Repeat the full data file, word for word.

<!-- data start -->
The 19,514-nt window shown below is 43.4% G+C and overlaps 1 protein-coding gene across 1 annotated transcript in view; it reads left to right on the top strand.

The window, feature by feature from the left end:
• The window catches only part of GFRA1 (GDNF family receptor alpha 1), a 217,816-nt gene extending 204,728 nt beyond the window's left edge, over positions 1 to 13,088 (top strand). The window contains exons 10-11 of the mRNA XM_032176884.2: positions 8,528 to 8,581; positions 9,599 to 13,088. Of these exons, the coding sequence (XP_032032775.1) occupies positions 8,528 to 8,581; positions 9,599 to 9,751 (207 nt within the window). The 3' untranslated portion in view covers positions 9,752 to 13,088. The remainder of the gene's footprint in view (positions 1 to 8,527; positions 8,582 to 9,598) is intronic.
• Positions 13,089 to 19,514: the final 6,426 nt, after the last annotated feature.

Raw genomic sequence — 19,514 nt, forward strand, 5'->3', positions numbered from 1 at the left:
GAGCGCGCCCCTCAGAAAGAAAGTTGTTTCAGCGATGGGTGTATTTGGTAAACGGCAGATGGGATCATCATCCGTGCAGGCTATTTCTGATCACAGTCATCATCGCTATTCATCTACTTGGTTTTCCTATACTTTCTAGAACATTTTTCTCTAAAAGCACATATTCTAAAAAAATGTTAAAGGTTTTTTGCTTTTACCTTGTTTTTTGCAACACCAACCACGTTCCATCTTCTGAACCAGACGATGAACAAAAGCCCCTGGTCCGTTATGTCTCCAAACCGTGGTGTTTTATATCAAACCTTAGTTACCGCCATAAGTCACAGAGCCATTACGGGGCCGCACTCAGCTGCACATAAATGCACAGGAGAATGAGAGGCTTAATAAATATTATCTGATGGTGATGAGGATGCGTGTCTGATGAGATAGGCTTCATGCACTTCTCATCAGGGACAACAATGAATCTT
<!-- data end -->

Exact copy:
The 19,514-nt window shown below is 43.4% G+C and overlaps 1 protein-coding gene across 1 annotated transcript in view; it reads left to right on the top strand.

The window, feature by feature from the left end:
• The window catches only part of GFRA1 (GDNF family receptor alpha 1), a 217,816-nt gene extending 204,728 nt beyond the window's left edge, over positions 1 to 13,088 (top strand). The window contains exons 10-11 of the mRNA XM_032176884.2: positions 8,528 to 8,581; positions 9,599 to 13,088. Of these exons, the coding sequence (XP_032032775.1) occupies positions 8,528 to 8,581; positions 9,599 to 9,751 (207 nt within the window). The 3' untranslated portion in view covers positions 9,752 to 13,088. The remainder of the gene's footprint in view (positions 1 to 8,527; positions 8,582 to 9,598) is intronic.
• Positions 13,089 to 19,514: the final 6,426 nt, after the last annotated feature.

Raw genomic sequence — 19,514 nt, forward strand, 5'->3', positions numbered from 1 at the left:
GAGCGCGCCCCTCAGAAAGAAAGTTGTTTCAGCGATGGGTGTATTTGGTAAACGGCAGATGGGATCATCATCCGTGCAGGCTATTTCTGATCACAGTCATCATCGCTATTCATCTACTTGGTTTTCCTATACTTTCTAGAACATTTTTCTCTAAAAGCACATATTCTAAAAAAATGTTAAAGGTTTTTTGCTTTTACCTTGTTTTTTGCAACACCAACCACGTTCCATCTTCTGAACCAGACGATGAACAAAAGCCCCTGGTCCGTTATGTCTCCAAACCGTGGTGTTTTATATCAAACCTTAGTTACCGCCATAAGTCACAGAGCCATTACGGGGCCGCACTCAGCTGCACATAAATGCACAGGAGAATGAGAGGCTTAATAAATATTATCTGATGGTGATGAGGATGCGTGTCTGATGAGATAGGCTTCATGCACTTCTCATCAGGGACAACAATGAATCTT